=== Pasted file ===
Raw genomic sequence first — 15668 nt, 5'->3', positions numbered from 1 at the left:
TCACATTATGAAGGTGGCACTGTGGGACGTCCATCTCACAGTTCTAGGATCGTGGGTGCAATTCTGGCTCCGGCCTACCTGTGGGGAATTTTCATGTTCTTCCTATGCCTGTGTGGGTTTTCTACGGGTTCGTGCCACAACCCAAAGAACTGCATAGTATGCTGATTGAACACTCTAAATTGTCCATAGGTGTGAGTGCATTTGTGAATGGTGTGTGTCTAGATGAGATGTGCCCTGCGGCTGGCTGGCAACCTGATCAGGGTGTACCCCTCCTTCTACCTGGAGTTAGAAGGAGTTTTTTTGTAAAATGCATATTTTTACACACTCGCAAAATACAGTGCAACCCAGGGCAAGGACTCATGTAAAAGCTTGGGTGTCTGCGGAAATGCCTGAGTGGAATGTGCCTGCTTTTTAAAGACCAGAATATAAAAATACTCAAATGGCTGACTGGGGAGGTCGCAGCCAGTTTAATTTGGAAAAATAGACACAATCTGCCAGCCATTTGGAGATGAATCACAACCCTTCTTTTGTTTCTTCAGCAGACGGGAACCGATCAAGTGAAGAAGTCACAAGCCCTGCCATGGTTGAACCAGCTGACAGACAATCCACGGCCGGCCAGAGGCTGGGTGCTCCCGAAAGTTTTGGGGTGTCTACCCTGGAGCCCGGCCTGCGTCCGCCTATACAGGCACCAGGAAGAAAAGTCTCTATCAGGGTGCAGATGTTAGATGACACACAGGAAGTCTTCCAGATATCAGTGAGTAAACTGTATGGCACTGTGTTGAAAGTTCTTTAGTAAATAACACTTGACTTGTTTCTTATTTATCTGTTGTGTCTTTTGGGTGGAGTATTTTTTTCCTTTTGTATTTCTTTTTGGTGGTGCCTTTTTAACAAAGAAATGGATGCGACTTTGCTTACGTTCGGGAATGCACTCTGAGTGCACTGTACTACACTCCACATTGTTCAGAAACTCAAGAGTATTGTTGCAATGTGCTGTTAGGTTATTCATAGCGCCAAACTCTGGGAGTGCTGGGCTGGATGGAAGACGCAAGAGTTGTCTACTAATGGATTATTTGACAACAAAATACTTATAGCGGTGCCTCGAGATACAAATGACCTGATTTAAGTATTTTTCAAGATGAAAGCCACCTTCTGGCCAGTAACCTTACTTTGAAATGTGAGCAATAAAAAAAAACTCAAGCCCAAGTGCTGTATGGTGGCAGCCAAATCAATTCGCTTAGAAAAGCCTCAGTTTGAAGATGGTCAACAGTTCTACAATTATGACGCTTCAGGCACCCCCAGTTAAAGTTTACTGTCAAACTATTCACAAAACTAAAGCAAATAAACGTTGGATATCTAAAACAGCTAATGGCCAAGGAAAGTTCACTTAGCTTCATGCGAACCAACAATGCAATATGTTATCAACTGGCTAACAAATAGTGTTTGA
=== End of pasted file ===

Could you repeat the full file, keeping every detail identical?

Raw genomic sequence first — 15668 nt, 5'->3', positions numbered from 1 at the left:
TCACATTATGAAGGTGGCACTGTGGGACGTCCATCTCACAGTTCTAGGATCGTGGGTGCAATTCTGGCTCCGGCCTACCTGTGGGGAATTTTCATGTTCTTCCTATGCCTGTGTGGGTTTTCTACGGGTTCGTGCCACAACCCAAAGAACTGCATAGTATGCTGATTGAACACTCTAAATTGTCCATAGGTGTGAGTGCATTTGTGAATGGTGTGTGTCTAGATGAGATGTGCCCTGCGGCTGGCTGGCAACCTGATCAGGGTGTACCCCTCCTTCTACCTGGAGTTAGAAGGAGTTTTTTTGTAAAATGCATATTTTTACACACTCGCAAAATACAGTGCAACCCAGGGCAAGGACTCATGTAAAAGCTTGGGTGTCTGCGGAAATGCCTGAGTGGAATGTGCCTGCTTTTTAAAGACCAGAATATAAAAATACTCAAATGGCTGACTGGGGAGGTCGCAGCCAGTTTAATTTGGAAAAATAGACACAATCTGCCAGCCATTTGGAGATGAATCACAACCCTTCTTTTGTTTCTTCAGCAGACGGGAACCGATCAAGTGAAGAAGTCACAAGCCCTGCCATGGTTGAACCAGCTGACAGACAATCCACGGCCGGCCAGAGGCTGGGTGCTCCCGAAAGTTTTGGGGTGTCTACCCTGGAGCCCGGCCTGCGTCCGCCTATACAGGCACCAGGAAGAAAAGTCTCTATCAGGGTGCAGATGTTAGATGACACACAGGAAGTCTTCCAGATATCAGTGAGTAAACTGTATGGCACTGTGTTGAAAGTTCTTTAGTAAATAACACTTGACTTGTTTCTTATTTATCTGTTGTGTCTTTTGGGTGGAGTATTTTTTTCCTTTTGTATTTCTTTTTGGTGGTGCCTTTTTAACAAAGAAATGGATGCGACTTTGCTTACGTTCGGGAATGCACTCTGAGTGCACTGTACTACACTCCACATTGTTCAGAAACTCAAGAGTATTGTTGCAATGTGCTGTTAGGTTATTCATAGCGCCAAACTCTGGGAGTGCTGGGCTGGATGGAAGACGCAAGAGTTGTCTACTAATGGATTATTTGACAACAAAATACTTATAGCGGTGCCTCGAGATACAAATGACCTGATTTAAGTATTTTTCAAGATGAAAGCCACCTTCTGGCCAGTAACCTTACTTTGAAATGTGAGCAATAAAAAAAAACTCAAGCCCAAGTGCTGTATGGTGGCAGCCAAATCAATTCGCTTAGAAAAGCCTCAGTTTGAAGATGGTCAACAGTTCTACAATTATGACGCTTCAGGCACCCCCAGTTAAAGTTTACTGTCAAACTATTCACAAAACTAAAGCAAATAAACGTTGGATATCTAAAACAGCTAATGGCCAAGGAAAGTTCACTTAGCTTCATGCGAACCAACAATGCAATATGTTATCAACTGGCTAACAAATAGTGTTTGA